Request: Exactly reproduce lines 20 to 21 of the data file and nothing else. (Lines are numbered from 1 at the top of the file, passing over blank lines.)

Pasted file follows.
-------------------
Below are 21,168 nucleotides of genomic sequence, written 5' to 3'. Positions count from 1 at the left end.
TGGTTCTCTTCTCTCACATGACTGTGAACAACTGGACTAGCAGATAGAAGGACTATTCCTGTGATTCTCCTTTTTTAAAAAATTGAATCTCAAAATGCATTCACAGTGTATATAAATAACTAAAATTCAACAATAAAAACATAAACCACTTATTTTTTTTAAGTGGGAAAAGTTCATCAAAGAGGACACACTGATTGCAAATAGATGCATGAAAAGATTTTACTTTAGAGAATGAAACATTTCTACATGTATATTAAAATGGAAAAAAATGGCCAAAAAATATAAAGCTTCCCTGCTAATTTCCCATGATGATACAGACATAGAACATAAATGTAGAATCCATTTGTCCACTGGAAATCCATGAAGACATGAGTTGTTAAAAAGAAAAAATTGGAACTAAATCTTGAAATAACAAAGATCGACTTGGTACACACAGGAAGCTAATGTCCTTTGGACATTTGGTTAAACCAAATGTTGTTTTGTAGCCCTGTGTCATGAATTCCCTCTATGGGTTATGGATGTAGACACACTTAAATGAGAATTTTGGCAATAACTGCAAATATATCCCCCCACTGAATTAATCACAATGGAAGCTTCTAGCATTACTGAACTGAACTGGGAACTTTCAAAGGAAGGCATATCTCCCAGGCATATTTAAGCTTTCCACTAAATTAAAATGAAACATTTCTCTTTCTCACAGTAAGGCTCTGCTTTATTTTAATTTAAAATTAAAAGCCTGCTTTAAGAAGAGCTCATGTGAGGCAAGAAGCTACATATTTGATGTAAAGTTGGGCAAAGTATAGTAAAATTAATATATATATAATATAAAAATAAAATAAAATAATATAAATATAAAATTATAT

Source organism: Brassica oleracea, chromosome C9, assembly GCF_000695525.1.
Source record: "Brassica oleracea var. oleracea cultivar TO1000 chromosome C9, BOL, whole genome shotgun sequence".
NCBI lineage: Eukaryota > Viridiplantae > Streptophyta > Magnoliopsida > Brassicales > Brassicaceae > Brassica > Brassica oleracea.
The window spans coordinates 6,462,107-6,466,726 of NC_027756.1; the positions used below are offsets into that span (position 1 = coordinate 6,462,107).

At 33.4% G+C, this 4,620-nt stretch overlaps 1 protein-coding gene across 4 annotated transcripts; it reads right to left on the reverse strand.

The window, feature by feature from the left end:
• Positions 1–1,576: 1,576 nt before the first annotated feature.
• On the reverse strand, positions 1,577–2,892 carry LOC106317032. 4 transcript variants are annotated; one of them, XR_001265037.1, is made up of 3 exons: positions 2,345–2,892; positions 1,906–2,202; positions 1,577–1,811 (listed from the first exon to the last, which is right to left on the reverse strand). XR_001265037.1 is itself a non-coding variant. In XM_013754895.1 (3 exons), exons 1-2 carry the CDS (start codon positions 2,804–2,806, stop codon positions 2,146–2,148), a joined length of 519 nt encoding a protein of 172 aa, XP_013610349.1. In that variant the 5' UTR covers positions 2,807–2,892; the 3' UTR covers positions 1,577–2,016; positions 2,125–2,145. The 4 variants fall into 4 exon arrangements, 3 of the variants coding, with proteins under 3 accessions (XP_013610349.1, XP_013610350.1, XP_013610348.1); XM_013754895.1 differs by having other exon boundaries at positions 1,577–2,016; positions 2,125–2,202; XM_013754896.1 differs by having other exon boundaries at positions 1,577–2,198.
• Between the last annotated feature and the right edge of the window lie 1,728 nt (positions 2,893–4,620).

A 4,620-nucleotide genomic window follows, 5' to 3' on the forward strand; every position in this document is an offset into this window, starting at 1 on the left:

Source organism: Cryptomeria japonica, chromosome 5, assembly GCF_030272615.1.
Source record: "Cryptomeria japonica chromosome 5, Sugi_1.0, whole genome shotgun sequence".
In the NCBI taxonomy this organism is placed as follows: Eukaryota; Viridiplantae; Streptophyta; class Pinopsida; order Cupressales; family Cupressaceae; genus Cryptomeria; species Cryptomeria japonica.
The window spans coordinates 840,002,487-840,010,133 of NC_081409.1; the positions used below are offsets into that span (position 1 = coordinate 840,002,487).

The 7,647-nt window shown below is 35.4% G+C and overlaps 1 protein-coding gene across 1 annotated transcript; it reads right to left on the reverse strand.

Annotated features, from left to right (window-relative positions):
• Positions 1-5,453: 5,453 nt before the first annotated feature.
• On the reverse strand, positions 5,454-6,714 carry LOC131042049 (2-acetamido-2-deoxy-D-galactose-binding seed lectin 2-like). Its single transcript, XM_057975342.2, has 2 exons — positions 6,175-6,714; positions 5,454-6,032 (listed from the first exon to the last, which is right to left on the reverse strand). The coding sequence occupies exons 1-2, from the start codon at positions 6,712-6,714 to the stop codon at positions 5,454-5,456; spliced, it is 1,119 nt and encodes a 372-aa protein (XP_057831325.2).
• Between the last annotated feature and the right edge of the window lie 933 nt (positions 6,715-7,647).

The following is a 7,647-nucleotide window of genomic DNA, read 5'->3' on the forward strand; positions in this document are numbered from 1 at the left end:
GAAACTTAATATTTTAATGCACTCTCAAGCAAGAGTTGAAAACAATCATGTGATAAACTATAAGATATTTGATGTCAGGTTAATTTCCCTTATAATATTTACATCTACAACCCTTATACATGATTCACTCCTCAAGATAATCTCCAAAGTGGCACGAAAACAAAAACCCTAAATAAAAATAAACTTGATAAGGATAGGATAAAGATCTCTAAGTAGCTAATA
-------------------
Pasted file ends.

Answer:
• On the reverse strand, positions 5,454-6,714 carry LOC131042049 (2-acetamido-2-deoxy-D-galactose-binding seed lectin 2-like). Its single transcript, XM_057975342.2, has 2 exons — positions 6,175-6,714; positions 5,454-6,032 (listed from the first exon to the last, which is right to left on the reverse strand). The coding sequence occupies exons 1-2, from the start codon at positions 6,712-6,714 to the stop codon at positions 5,454-5,456; spliced, it is 1,119 nt and encodes a 372-aa protein (XP_057831325.2).
• Between the last annotated feature and the right edge of the window lie 933 nt (positions 6,715-7,647).